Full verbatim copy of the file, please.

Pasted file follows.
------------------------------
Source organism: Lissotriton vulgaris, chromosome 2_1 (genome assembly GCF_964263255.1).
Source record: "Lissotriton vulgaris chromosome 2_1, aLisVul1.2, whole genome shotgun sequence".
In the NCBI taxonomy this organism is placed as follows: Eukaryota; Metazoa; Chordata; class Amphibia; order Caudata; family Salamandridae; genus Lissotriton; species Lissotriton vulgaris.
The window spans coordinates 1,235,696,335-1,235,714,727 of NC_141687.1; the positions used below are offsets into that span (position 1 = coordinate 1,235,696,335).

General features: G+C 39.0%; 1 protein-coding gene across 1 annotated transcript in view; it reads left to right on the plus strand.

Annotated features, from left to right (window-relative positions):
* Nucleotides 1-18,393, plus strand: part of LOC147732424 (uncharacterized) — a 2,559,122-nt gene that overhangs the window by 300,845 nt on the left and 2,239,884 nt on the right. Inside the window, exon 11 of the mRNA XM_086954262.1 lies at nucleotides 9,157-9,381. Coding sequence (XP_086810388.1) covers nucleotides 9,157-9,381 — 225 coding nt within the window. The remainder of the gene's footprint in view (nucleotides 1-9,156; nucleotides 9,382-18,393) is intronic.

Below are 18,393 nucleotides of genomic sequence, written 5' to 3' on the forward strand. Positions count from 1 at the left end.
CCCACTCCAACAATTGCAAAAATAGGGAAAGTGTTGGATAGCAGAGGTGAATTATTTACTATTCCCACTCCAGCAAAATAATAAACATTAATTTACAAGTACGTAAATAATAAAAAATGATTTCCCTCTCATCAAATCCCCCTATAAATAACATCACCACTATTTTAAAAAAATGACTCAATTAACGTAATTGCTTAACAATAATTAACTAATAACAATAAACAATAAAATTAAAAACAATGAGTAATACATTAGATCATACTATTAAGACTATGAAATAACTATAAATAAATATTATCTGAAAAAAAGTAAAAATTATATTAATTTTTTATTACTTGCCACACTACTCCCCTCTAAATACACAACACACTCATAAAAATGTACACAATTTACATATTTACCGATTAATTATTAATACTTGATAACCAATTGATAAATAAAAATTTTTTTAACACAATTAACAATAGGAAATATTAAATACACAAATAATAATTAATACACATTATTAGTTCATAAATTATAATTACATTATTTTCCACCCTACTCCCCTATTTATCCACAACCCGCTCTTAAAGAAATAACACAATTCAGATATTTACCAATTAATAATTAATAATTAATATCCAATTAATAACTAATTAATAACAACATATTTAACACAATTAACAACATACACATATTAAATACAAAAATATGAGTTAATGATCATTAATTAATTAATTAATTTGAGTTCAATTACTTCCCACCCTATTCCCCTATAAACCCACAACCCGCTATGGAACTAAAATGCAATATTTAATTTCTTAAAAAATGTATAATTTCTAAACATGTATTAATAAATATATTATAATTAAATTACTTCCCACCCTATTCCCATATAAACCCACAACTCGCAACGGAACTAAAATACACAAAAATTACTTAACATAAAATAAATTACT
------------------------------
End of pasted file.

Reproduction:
Source organism: Lissotriton vulgaris, chromosome 2_1 (genome assembly GCF_964263255.1).
Source record: "Lissotriton vulgaris chromosome 2_1, aLisVul1.2, whole genome shotgun sequence".
In the NCBI taxonomy this organism is placed as follows: Eukaryota; Metazoa; Chordata; class Amphibia; order Caudata; family Salamandridae; genus Lissotriton; species Lissotriton vulgaris.
The window spans coordinates 1,235,696,335-1,235,714,727 of NC_141687.1; the positions used below are offsets into that span (position 1 = coordinate 1,235,696,335).

General features: G+C 39.0%; 1 protein-coding gene across 1 annotated transcript in view; it reads left to right on the plus strand.

Annotated features, from left to right (window-relative positions):
* Nucleotides 1-18,393, plus strand: part of LOC147732424 (uncharacterized) — a 2,559,122-nt gene that overhangs the window by 300,845 nt on the left and 2,239,884 nt on the right. Inside the window, exon 11 of the mRNA XM_086954262.1 lies at nucleotides 9,157-9,381. Coding sequence (XP_086810388.1) covers nucleotides 9,157-9,381 — 225 coding nt within the window. The remainder of the gene's footprint in view (nucleotides 1-9,156; nucleotides 9,382-18,393) is intronic.

Below are 18,393 nucleotides of genomic sequence, written 5' to 3' on the forward strand. Positions count from 1 at the left end.
CCCACTCCAACAATTGCAAAAATAGGGAAAGTGTTGGATAGCAGAGGTGAATTATTTACTATTCCCACTCCAGCAAAATAATAAACATTAATTTACAAGTACGTAAATAATAAAAAATGATTTCCCTCTCATCAAATCCCCCTATAAATAACATCACCACTATTTTAAAAAAATGACTCAATTAACGTAATTGCTTAACAATAATTAACTAATAACAATAAACAATAAAATTAAAAACAATGAGTAATACATTAGATCATACTATTAAGACTATGAAATAACTATAAATAAATATTATCTGAAAAAAAGTAAAAATTATATTAATTTTTTATTACTTGCCACACTACTCCCCTCTAAATACACAACACACTCATAAAAATGTACACAATTTACATATTTACCGATTAATTATTAATACTTGATAACCAATTGATAAATAAAAATTTTTTTAACACAATTAACAATAGGAAATATTAAATACACAAATAATAATTAATACACATTATTAGTTCATAAATTATAATTACATTATTTTCCACCCTACTCCCCTATTTATCCACAACCCGCTCTTAAAGAAATAACACAATTCAGATATTTACCAATTAATAATTAATAATTAATATCCAATTAATAACTAATTAATAACAACATATTTAACACAATTAACAACATACACATATTAAATACAAAAATATGAGTTAATGATCATTAATTAATTAATTAATTTGAGTTCAATTACTTCCCACCCTATTCCCCTATAAACCCACAACCCGCTATGGAACTAAAATGCAATATTTAATTTCTTAAAAAATGTATAATTTCTAAACATGTATTAATAAATATATTATAATTAAATTACTTCCCACCCTATTCCCATATAAACCCACAACTCGCAACGGAACTAAAATACACAAAAATTACTTAACATAAAATAAATTACT